T Nation

Starting Over


#1

All,

Looking for a little advice. I lifted and ran 5-6 days a week from about ages 12-26. I was in fantastic shape, flexible, and my lifting was exactly where I wanted it. Over the last two years some pretty big life changes, as well as some negative influences, have led to me gaining a disgusting amount of weight all while my workouts basically dropped to zero times a week. I am currently 295 pounds of former All-American glory.

I've read through article after article, post after post, and can't seem to find what I'm looking for. I am very concerned about my health as my BP and cholestoral have skyrocketed, my RHR is higher than I would like, and I generally wake up feeling like shit. I don't really care (for right now) how strong I am, or what I look like, I am more afraid of not waking up tomorrow than I am of what I look like in the mirror.

I was doing such advanced lifts and running sessions for so long that I literally don't know where to start. I tried starting out with Wendler's 5/3/1 as a "get back into it" routine and found myself woefully ill equipped to do the reps associated with the 1RM's I was able to put up. I can no longer conistently do the HIIT intervals I used to do, nor am I in good enough shape to do a program like Meltdown Training or Fat to Fire.

I am looking for some help in establishing a starting routine. I have begun walking ~4 miles (with hills) a day and it has made a real difference in how I feel. Do you guys have any suggestions for fat-loss/conditioning slanted weight workouts that someone who isn't in particularly good shape could start and accomplish? I still have the old foundation under here somewhere, I just need to figure out a way to get it built up again.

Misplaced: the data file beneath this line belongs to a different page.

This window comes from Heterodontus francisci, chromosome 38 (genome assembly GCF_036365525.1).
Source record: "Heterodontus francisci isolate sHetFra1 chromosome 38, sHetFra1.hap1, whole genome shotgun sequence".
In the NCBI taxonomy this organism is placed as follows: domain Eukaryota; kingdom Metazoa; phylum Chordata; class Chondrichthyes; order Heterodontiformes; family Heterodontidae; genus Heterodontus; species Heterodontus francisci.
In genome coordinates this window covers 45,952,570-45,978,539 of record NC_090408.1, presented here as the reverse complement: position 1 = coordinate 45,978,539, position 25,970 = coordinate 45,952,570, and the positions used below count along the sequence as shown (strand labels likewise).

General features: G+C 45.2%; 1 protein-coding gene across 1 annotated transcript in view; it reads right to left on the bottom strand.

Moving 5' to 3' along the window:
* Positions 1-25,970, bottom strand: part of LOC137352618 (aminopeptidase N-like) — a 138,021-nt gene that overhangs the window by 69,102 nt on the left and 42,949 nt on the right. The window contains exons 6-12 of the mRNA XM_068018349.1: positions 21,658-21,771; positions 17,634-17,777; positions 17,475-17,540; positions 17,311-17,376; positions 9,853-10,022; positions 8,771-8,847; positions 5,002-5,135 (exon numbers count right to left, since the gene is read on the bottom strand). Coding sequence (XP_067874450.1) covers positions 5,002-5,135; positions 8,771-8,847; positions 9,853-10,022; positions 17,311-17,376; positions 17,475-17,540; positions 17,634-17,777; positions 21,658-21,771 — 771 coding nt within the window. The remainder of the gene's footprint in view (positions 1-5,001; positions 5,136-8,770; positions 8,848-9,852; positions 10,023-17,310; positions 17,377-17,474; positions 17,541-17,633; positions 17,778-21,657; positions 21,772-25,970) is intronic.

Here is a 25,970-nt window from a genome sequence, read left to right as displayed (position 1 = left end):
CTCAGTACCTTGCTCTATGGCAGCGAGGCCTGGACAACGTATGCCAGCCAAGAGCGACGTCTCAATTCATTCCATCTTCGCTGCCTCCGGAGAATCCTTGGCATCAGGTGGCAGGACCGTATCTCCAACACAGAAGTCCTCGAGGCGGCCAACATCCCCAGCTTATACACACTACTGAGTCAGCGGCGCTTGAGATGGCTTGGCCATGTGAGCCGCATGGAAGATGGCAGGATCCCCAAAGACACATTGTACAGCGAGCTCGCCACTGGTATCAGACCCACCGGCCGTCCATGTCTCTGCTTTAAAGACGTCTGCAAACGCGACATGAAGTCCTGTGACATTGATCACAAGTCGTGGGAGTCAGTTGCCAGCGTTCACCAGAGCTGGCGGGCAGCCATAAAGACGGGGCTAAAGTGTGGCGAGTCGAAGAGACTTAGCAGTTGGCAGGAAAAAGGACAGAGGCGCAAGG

Thanks to any and all who answer.


#2

Starting strength is a basic program to start with.


#3

You sound a touch panicky. You should stop that. The hormonal and neurochemical effects from feeling that way will just make things worse, especially with respect to RHR and BP. It might sound pointless, but spend a few minutes a day just relaxing and letting your breathing calm down. Look up progressive relaxation, and just try one of those. Anything that gets you breathing deeper, slower, and brings down your heart rate a bit will work. Over time, this will definitely help.

Secondly, if you were lifting and running for 14 years, why aren’t you trying to do a lighter version of what you were doing then? I’m guessing you have a good idea of what worked for you.

Reading between the lines a bit here, it sounds like you were in good shape, but that stopped when life got in the way. At the same time, your metabolism slowed down a bit as you got older, but you kept eating like you used to. Which led to a combination where you lost muscle tone, as well as increased body fat… and then something happened where you got a hint of a health scare and came on here.

If that’s the case, a general guideline should be something like:

  1. decrease stress/increase relaxation
  2. fix your diet: eat less, and eat better
  3. lift heavy (for you) weights – this increases metabolism
  4. basic low-impact steady-state cardio for conditioning – also increases metabolism, but more importantly improves cardiovascular and pulmonary efficiency (i.e., improved heart rate and blood pressure)